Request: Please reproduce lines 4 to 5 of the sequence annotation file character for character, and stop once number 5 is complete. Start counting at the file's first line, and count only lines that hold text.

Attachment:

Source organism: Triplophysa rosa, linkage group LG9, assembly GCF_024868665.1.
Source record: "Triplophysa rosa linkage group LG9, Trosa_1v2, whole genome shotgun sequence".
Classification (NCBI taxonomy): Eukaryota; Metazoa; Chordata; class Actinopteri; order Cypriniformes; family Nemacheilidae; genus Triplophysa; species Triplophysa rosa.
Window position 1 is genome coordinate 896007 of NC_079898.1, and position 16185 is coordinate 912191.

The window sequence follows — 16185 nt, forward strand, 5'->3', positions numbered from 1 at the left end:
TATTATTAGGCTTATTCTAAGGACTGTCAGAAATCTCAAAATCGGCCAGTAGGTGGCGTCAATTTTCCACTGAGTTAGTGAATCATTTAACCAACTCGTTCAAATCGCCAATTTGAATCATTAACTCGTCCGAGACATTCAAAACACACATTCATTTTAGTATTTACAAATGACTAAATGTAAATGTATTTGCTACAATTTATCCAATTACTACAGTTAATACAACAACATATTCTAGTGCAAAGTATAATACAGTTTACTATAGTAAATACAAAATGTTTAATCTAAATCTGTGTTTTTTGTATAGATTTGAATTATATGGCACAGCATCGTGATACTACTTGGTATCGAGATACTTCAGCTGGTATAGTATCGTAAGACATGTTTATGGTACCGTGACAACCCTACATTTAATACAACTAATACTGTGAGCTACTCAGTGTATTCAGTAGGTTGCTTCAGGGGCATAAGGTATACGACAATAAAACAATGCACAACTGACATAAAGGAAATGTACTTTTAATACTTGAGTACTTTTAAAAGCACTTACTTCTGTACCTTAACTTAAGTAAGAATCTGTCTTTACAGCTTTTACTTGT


Window position 1 is genome coordinate 896007 of NC_079898.1, and position 16185 is coordinate 912191.

The window sequence follows — 16185 nt, forward strand, 5'->3', positions numbered from 1 at the left end: